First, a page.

Statistics Canada has recently linked the 2016 Census of Agriculture data with household data to come up with several demographic portraits of Canadian farmers.
Here is a look at what the data says on birth origin and education of farmers.
Dutch farmers continue to move to Canada
Canadian farmers overwhelmingly identify themselves as Canadian by birth, according to Statistics Canada data.
The data shows, however, the significant influence that Dutch immigrants have on Canadian farming as the largest contributor of farmers born outside of Canada for most farming segments.
The data also show that the leading areas of birth other than Canadian, for fruit and tree nut farming and greenhouse production are increasingly Asian.
The immigration information confirms what many farmers likely already know. Of the 270,720 farmers that Statistics Canada has recorded, 246,605 of them identify as being Canadian at birth.
Unsurprisingly, Dutch immigrants by birth make up the second largest group, at 4,780. Farmers from the United Kingdom are next at 3,145, then the United States at 2,690 and Germany at 2,225. Next are farmers from India at 1,805.
An examination of the farmer numbers from different production sectors shows the influence of farmers who bring certain skillsets from their countries of origin.
In dairy farming, there are 1,080 farmers born in the Netherlands of the 17,840 dairy farmers in Canada. Dutch farmers are also the largest group born outside of Canada in hog farming as well at 275 of the 4,620 hog farmers in Canada. Dutch farmers are also the largest foreign birth group for poultry, sheep and goat, oilseed and grain and greenhouse production. They are also the highest immigrant group for vegetable and melon farming at 165 of 8,010 farmers in Canada, but Chinese immigrant farmers are a close second at 150.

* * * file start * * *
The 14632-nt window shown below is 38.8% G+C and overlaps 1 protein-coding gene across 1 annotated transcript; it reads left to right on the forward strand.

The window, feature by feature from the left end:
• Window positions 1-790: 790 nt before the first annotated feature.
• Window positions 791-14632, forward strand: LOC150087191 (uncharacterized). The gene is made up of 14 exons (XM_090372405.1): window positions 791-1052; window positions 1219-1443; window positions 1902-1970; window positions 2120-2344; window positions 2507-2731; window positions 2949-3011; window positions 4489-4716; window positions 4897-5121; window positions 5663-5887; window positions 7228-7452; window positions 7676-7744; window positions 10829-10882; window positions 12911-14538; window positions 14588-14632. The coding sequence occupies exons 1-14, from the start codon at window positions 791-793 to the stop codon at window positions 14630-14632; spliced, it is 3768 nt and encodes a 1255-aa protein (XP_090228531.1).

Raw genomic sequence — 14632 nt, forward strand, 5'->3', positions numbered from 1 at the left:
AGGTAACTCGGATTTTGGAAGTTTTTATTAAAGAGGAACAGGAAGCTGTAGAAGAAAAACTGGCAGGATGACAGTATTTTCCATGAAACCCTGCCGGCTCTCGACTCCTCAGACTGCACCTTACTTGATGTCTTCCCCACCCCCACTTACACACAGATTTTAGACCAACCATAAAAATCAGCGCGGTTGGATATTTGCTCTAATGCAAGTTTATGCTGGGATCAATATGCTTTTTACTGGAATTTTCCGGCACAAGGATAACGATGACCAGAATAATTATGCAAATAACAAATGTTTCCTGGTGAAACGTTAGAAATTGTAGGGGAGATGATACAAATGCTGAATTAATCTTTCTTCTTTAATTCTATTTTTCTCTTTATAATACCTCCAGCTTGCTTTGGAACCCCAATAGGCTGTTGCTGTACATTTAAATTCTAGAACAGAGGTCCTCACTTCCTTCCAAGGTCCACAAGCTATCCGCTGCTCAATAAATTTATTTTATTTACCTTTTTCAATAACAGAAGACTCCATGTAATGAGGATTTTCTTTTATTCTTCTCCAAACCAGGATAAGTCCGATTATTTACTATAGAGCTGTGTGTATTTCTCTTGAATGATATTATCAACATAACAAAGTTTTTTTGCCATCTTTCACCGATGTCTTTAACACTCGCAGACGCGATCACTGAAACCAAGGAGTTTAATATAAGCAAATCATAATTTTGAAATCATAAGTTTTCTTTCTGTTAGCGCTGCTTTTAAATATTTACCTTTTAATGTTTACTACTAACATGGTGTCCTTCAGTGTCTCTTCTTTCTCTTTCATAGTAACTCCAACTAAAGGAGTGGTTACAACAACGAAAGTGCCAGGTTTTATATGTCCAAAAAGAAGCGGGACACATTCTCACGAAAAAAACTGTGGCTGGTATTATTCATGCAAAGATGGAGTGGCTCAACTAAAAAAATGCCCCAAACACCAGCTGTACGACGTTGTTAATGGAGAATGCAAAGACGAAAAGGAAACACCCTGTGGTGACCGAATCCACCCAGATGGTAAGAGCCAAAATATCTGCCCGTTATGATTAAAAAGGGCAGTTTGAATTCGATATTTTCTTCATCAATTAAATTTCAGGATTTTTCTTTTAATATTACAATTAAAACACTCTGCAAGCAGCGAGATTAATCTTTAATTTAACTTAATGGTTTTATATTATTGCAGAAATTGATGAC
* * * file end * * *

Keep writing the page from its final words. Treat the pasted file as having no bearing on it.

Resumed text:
In tree fruit and nut farming, immigrant farmers from India are well ahead, at 1,420 of 11,895 farmers in Canada
High school diploma still most common level of education
Statistics Canada looked at education level of farmers and out of 270,715 farmers, found that 77,705 of them, or 29 per cent of farmers have a secondary school diploma or equivalent. There are 56,735 farmers, or 21 per cent with a college or CEGEP diploma and 39,125 or 15 per cent with a university degree or diploma at the bachelor’s level or above. Farmers with an apprenticeship or trades certificate or diploma make up about 14 per cent of farmers.
And in what sectors do the highest educated farmers work?
About 29 per cent of fruit and tree nut farmers, 25 per cent of greenhouse growers, 24 per cent of vegetable and melon farmers, 18 per cent of sheep and goat farmers and 17 per cent of poultry farmers have a university education.